Let’s take a little quiz, just for fun:
- How much time do you spend on social media each day? Add in all the platforms you use, Facebook, Twitter, Instagram, LinkedIn and more.
- How much of your news do you get from social media?
- If you use social media as a news source, do you trust it more than traditional sources like television news or major newspapers?
- Do you have specific sites or accounts you go to whenever you log on? Groups you visit, pages you want to catch up with? Or do you stick to your own newsfeed–on the platforms that have a newsfeed.
- Do you believe that most people you interact with use good manners? If they don’t, do you avoid them (unfriend or unfollow them) in the future?
There are no right answers, of course. But I found asking these questions helpful. As for spending too much time on social media? That one is probably the stickler for most of us.
The last question seems most important to me today. I’m aware how lucky I’ve been on my Facebook Page and the Read Along With Emilie Richards Facebook Group. My readers are thoughtful, supportive of each other, and just thoroughly nice folks. Until this week I never even knew that as the administrator of my page I could delete comments and in some situations ban people from posting. Then this week, a post I made that I considered to be positive and conciliatory about the results of our national election infuriated a visitor who, in my opinion, stepped over the line of polite behavior.
I didn’t know what to do. So I researched. In the end I deleted my post and all the comments that had followed, explaining in a new post that I want my page to be a fun, safe place where my readers can be together without stress and anxiety. While the poster insisted that she could say anything she wanted because my page was “social media,” I learned that indeed I can make sure she can’t say those things on my page.
Obviously since after many years I just learned this, restricting my readers’ rights of expression has never been high on my to do list.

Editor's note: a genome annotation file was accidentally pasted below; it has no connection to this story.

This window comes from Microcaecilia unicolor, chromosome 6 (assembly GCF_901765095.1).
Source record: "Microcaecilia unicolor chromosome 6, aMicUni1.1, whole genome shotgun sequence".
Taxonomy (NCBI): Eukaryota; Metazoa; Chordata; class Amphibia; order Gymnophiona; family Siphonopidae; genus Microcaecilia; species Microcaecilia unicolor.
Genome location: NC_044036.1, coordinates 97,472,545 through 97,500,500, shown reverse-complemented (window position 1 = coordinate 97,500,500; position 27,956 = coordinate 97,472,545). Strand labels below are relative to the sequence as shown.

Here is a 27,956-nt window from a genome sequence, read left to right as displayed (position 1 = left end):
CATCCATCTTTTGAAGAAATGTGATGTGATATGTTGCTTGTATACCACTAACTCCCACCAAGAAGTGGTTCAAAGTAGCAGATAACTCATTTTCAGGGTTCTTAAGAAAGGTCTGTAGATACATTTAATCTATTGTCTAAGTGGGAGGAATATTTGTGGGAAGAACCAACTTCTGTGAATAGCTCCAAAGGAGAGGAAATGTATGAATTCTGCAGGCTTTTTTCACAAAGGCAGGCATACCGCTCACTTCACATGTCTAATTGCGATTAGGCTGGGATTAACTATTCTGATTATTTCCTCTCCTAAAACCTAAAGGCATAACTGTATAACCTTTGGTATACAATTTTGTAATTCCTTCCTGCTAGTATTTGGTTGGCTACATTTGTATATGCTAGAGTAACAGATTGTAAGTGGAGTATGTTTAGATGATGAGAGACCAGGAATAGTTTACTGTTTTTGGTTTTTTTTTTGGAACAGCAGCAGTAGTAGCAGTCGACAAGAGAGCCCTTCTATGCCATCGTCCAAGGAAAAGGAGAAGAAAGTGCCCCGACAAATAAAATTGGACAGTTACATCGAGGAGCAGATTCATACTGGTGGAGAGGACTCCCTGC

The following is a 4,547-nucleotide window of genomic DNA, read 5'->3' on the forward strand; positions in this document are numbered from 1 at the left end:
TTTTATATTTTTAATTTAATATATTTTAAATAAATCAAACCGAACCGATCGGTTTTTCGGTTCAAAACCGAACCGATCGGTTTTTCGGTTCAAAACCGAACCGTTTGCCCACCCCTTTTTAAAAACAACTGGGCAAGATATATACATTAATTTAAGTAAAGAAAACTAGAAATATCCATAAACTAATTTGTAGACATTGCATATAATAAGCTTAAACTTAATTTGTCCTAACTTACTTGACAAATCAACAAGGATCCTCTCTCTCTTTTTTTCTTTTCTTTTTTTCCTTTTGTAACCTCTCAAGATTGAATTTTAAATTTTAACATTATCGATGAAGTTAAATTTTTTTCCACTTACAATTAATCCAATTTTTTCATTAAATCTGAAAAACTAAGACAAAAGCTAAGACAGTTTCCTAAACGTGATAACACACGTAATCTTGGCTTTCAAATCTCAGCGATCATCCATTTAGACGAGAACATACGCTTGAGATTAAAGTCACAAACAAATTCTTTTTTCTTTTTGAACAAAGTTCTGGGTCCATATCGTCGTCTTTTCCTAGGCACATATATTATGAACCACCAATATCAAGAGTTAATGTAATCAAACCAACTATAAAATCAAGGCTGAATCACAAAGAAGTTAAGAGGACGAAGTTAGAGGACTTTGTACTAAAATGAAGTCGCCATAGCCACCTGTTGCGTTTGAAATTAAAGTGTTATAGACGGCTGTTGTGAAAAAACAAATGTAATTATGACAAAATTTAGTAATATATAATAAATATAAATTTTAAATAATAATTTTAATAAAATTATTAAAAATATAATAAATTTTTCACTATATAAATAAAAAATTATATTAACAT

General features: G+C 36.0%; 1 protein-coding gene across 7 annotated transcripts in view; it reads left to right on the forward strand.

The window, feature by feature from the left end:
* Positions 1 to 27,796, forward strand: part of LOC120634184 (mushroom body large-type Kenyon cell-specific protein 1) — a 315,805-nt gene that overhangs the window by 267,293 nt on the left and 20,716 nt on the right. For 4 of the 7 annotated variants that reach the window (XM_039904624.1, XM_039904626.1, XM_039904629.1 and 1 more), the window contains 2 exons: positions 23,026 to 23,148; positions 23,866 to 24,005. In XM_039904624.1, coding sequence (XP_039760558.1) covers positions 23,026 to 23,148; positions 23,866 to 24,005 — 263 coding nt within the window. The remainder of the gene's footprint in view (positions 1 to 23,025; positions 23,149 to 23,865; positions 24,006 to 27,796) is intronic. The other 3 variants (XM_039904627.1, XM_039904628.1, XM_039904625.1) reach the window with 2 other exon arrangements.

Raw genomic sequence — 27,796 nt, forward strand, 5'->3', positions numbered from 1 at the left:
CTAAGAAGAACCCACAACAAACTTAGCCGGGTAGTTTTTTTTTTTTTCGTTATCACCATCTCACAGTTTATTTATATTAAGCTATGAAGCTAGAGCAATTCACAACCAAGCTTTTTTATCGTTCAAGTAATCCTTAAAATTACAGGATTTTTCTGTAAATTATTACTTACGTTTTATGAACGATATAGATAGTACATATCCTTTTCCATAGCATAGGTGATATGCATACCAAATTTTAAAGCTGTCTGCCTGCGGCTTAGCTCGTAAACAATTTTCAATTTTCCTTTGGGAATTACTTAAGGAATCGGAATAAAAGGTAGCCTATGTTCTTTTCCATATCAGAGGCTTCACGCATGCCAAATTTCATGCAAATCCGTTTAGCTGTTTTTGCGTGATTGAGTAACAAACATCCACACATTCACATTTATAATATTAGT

I did begin to wonder, though, if there are any good rules each of us need to think about before we post, comment or simply pop on to read other people’s thoughts. This is a time of high anxiety on so many fronts. It’s easy to say things we wouldn’t usually say. So here’s my take on it.
In a nutshell I believe we need to think of social media as a party we’ve been invited to. We’re anxious to go and we want to make a good impression. Face-to-face with new acquaintances, we use our best manners. If we’re stuck interacting with someone we dislike or someone whose opinions infuriate us, we excuse ourselves and head for another conversational group. We don’t scream and yell and call them names because they’ve said something we disagree with. If we can’t tolerate their opinions, we seek out people we do feel safe and comfortable with.
In that small, safe group, we can make ourselves heard, and even argue a little because we know these people and what they can tolerate. We know how far to go before our friendship is in danger.
In addition to forming that analogy, I decided to do a little research. Here are some good ideas/rules for each of us to consider. You may know them already. But they bear repeating.
- Don’t be offended if a person you try to friend doesn’t accept your request. They may need to keep their friend list short. I know that I save most interaction for my Author Page and my short list of friends on my profile page are mostly family and very old friends. I rarely post there. I just want to keep up with them.
- Be sure you will be comfortable allowing a potential friend to see your content. Maybe they’re too young, old or too different. Give it some thought.
- Reserve friending for people you truly care about and trust.
- Adjust your settings frequently, especially those related to tagging and security.
- Don’t type anything you wouldn’t say to a person in real life.
- Remember tone is hard to discern from a post. Watch exclamation points and all caps. Use sparingly if at all. Be sure your meaning is clear.
- Name calling, insults and unproven conspiracy theories do not belong on social media. Remember your words may come back to haunt you, even if common decency doesn’t make you think twice.
- Don’t abuse hashtags. (If you don’t know what a hashtag is, then you are not guilty, so relax.)
- Don’t overshare. Remember that party I mentioned? Would you tell a stranger every detail of your last labor and delivery and pull out graphic photos of the birth? I didn’t think so…
So did you answer the questions at the beginning? Are you happy with your answers? If you feel like “sharing” we’re listening.